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World Heritage Site

for World Heritage Travellers

Blog: Books: Modern African Architecture

A few weeks ago we’ve had an interesting discussion at the Forum about the unfulfilled potential of African sites as future WHS. With some creative thinking we easily came up with possible additions to tentative lists. But especially ‘modern’ sites, connected to for example modern architecture and urban planning, seem to be few and far between. Coincidentally, a recent publication on global heritage matters adresses just this issue.

Global Heritage Assemblages: Development and Modern Architecture in Africa by Christoph Rausch is the publication of a PhD thesis. After a longish introduction of the theoretical framework, the second part of the book focuses on 3 case studies on Modern African Heritage. The most captive is the story of Asmara, up for WH nomination this year. The author shows how both the transnational organizations such as the World Bank and the EU ánd the Eritrean government use the cultural heritage of the Modern Architecture of Asmara for their own purposes.

The early 20th century Italian colonial urbanism of Asmara is seen by the transnational organizations as a globally shared heritage, of importance to both colonizers and colonized. This is founded on a “nostalgia for colonial utopias of progress” and on the other hand on the creation of a “new blank canvas” for economic development (for example via heritage tourism and jobs in conservation).

But while the Eritrean regime welcomes the money that comes with this appreciation, it has its own agenda with Asmara – and it certainly doesn’t want to share! Its reference to the Italian colonial period legitimizes the existence of Eritrea within its current borders and thus enstrengthens nationalism. This difference in views even went so far that Eritrea has not wanted to nominate Asmara for WH status, fearing the responsibilities that come with it and “erosion of sovereignity”.

So one of the pitfalls is that ‘modern’ sites in Africa are often linked to colonialism – which isn’t something fairly recent independent countries creating their own identities want to be associated with. A different book, Modern architecture in Africa by Antoni Folkers, tries to highlight the 'other' modern African architecture. Folkers is a Dutch architect and founder of ArchiAfrika, an organization which also features in the book of Rausch. His knowledge is based on his own experiences in a dozen African countries.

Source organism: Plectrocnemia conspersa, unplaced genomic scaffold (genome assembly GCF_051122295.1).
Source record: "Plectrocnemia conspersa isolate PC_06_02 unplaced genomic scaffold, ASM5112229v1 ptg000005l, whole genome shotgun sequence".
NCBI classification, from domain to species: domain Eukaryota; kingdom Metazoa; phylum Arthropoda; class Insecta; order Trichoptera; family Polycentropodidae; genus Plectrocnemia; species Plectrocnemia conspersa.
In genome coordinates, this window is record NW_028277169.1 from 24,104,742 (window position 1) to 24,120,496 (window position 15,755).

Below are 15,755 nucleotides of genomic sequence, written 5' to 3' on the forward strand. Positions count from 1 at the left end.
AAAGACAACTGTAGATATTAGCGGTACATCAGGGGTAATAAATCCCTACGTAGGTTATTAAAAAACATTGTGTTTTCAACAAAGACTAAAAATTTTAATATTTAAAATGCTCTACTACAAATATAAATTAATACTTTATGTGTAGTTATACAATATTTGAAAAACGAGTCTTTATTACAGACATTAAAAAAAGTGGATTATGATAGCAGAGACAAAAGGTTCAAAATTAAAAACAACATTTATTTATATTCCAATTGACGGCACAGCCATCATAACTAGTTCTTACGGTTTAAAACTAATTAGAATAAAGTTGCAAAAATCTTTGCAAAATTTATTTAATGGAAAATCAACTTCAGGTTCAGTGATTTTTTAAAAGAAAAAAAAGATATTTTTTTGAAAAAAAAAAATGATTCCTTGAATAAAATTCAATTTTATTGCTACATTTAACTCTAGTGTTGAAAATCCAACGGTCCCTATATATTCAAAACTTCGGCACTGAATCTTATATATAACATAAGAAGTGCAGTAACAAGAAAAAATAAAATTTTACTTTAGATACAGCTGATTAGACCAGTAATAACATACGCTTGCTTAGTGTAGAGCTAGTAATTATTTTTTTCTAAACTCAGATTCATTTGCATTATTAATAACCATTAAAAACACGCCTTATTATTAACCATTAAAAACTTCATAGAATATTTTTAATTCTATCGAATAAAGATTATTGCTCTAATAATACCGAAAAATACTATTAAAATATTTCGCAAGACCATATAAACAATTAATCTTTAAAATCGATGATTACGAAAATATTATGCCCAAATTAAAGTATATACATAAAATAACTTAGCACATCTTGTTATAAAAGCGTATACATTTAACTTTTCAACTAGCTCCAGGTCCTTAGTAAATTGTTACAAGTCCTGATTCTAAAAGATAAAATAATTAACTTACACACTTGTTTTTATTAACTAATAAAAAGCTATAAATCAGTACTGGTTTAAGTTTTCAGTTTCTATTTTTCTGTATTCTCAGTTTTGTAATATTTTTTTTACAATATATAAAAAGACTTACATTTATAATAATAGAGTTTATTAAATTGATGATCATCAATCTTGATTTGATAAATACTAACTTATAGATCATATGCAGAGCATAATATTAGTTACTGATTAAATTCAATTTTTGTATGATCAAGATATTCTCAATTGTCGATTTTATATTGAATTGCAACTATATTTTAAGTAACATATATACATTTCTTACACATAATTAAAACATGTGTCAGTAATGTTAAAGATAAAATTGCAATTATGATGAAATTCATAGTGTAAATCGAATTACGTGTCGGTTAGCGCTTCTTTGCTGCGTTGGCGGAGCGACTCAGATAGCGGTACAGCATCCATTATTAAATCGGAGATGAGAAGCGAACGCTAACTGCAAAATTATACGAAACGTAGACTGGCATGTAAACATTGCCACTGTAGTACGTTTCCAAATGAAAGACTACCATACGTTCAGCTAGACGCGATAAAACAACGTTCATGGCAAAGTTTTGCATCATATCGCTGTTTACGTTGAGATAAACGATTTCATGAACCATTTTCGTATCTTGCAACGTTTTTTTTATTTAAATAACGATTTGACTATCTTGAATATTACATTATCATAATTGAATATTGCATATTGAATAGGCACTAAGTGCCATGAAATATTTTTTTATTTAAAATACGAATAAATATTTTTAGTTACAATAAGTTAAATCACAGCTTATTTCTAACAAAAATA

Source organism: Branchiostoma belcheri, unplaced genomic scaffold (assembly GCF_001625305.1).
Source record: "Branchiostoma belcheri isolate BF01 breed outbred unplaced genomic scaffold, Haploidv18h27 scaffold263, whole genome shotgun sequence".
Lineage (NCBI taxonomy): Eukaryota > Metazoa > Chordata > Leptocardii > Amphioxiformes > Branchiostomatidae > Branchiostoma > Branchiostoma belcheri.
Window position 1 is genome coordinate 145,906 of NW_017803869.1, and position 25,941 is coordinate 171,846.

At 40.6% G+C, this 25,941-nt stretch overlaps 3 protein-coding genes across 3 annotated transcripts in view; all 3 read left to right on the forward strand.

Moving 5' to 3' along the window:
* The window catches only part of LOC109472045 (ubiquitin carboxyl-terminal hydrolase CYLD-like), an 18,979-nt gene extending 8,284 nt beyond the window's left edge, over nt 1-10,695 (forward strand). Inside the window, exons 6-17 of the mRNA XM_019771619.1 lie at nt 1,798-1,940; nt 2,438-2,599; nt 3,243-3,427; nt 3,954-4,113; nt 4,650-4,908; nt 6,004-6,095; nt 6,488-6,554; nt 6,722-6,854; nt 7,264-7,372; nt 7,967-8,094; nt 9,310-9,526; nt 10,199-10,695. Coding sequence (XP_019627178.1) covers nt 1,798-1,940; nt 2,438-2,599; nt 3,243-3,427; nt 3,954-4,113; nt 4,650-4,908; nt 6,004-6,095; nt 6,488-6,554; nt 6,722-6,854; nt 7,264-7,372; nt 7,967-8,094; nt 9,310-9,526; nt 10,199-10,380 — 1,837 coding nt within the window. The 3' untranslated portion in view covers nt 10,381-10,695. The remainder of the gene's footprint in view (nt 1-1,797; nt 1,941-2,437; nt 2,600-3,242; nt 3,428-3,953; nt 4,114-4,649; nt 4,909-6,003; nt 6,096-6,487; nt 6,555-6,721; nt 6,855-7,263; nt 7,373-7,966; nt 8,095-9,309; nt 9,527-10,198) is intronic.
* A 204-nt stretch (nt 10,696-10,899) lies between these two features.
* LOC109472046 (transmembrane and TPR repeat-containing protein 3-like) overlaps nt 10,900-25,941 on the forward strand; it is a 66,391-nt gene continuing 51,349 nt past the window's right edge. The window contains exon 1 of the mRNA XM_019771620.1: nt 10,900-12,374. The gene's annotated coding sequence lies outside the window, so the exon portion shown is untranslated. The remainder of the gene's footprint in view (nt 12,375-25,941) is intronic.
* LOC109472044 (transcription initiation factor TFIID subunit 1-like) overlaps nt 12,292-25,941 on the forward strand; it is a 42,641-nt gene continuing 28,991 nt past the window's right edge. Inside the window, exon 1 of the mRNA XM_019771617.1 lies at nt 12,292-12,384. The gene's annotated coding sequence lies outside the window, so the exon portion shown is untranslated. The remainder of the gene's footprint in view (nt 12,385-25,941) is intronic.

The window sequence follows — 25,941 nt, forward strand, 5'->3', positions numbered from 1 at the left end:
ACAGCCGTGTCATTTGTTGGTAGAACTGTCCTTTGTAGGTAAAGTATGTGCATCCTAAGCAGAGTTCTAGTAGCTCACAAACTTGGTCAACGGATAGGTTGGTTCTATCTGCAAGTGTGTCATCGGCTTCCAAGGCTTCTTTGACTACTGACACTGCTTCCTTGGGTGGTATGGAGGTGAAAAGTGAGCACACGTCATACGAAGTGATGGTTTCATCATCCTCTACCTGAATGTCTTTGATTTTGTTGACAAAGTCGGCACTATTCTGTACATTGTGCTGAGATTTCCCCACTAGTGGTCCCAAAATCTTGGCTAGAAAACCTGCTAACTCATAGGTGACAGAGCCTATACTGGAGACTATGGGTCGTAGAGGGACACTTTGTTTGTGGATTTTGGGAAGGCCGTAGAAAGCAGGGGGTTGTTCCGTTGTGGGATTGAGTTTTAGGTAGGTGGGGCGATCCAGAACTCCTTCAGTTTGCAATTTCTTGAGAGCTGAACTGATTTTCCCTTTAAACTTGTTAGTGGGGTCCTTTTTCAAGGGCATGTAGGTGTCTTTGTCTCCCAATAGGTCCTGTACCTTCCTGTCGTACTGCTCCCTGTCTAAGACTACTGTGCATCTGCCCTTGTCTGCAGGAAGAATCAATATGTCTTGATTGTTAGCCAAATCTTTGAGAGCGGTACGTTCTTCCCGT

This attractively illustrated 350 page book is a very enjoyable read, both for its insights in architecture and world history. An intriguing map of medieval African cities looks like a WHS map with names such as Mapungubwe, Kilwa, Marrakech and Ghadames. At least those seem well-represented on the List.

What about ‘modern’ cities? Casablanca is brought forward in the book for its urban planning and origin of the term ‘bidonville’. It’s on Morocco’s Tentative List, although its future track is unsure as Rabat’s Ville Nouvelle has already been brought forward relatively recently. African metropolises such as Kinshasa and Johannesburg have had to develop their own solutions for urban growth, though no outstanding example of this jumps out. To get away from the colonial bias and the difficult issue of ‘shared heritage’, one would be looking for architecture designed by Africans for Africans in African circumstances. The author critically looks upon the many preserved colonial fortresses, which seem to get more funding by the former colonizers than strictly African sites.

Few outstanding individual buildings are discussed in the book (which is more about urban planning). Noteworthy though are the Kaedi hospital (Mauretania), Gando school and the Koudougou central market (both Burkina Faso). The first two were designed by African architects. They are among the very few Subsaharan African constructions in the wider Islamic world awarded with the Aga Khan award for Architecture. None of them are TWHS, so there might be something to gain here.

Published 18 February 2018

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